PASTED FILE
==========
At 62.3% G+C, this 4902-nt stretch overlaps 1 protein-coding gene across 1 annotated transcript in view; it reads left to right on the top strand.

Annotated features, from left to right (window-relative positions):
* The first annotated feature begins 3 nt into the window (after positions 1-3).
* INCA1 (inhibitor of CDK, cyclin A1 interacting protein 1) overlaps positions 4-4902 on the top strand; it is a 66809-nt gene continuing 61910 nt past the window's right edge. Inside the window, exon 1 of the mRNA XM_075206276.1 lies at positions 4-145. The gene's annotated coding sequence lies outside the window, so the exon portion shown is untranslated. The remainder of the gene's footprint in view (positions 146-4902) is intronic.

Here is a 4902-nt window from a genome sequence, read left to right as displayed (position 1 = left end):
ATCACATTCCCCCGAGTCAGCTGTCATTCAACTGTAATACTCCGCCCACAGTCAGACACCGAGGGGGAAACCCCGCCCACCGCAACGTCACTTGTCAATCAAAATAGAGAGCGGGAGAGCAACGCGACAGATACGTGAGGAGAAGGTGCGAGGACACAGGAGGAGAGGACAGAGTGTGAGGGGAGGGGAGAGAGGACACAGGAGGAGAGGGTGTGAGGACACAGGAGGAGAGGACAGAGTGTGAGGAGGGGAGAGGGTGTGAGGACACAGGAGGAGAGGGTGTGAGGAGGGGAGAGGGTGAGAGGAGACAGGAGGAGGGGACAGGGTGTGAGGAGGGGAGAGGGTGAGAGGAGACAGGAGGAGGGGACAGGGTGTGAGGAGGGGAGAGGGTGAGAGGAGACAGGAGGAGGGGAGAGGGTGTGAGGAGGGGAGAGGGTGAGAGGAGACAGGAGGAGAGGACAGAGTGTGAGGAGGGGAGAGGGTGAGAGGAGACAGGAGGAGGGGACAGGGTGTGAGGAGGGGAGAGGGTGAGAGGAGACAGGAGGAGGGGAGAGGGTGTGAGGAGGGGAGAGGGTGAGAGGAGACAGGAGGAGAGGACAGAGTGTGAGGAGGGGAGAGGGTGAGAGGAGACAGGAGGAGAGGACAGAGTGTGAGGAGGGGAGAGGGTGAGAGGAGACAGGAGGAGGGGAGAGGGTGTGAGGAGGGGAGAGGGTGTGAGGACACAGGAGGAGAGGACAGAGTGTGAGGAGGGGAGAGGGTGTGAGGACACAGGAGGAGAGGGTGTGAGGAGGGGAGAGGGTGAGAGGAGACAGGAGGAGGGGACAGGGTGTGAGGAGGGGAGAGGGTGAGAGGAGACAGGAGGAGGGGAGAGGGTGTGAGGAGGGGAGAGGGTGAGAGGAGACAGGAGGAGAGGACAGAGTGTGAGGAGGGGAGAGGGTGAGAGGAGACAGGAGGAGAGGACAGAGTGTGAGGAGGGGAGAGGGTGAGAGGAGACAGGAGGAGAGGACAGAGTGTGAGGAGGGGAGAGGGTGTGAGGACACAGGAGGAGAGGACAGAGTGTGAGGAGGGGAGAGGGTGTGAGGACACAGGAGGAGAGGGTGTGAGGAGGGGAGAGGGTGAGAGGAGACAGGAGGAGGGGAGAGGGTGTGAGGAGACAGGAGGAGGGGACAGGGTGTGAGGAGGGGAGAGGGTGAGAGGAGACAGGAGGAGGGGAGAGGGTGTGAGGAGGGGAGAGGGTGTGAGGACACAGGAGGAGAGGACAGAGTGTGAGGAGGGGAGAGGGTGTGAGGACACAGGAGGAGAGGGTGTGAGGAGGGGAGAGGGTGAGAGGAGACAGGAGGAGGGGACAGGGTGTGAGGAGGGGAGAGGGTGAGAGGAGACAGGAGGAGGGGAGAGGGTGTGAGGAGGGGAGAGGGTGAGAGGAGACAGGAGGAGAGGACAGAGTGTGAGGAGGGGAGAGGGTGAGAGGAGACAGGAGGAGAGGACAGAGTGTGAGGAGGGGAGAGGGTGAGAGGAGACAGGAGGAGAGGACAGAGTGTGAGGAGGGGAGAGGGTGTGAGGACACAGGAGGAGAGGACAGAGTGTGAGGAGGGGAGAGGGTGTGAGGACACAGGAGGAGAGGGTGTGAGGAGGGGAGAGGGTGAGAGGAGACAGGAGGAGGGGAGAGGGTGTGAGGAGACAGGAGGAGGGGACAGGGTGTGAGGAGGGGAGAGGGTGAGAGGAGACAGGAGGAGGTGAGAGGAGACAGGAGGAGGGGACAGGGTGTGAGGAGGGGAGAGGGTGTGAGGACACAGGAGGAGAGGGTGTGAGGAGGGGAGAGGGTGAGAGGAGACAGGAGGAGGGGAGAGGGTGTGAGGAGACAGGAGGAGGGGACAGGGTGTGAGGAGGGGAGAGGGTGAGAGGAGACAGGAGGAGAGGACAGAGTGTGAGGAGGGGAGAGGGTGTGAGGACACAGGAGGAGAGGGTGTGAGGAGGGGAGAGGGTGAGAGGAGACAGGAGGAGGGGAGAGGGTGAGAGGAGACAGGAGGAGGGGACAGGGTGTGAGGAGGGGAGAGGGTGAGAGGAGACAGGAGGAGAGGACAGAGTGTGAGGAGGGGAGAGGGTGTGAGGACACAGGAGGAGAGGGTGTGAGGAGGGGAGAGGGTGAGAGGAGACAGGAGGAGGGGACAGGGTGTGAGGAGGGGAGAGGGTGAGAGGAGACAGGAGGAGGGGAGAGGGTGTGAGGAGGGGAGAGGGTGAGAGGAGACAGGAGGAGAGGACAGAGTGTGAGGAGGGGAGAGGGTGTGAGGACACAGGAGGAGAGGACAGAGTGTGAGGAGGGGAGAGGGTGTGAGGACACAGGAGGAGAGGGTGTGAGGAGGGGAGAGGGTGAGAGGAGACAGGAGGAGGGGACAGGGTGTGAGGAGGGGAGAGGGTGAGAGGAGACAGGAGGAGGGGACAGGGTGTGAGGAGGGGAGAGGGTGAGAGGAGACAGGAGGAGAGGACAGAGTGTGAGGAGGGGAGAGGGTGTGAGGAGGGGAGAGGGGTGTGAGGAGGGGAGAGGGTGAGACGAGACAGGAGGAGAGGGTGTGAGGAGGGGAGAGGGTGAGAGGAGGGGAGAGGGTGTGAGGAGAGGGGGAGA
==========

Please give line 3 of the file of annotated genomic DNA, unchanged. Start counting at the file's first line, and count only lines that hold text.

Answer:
* The first annotated feature begins 3 nt into the window (after positions 1-3).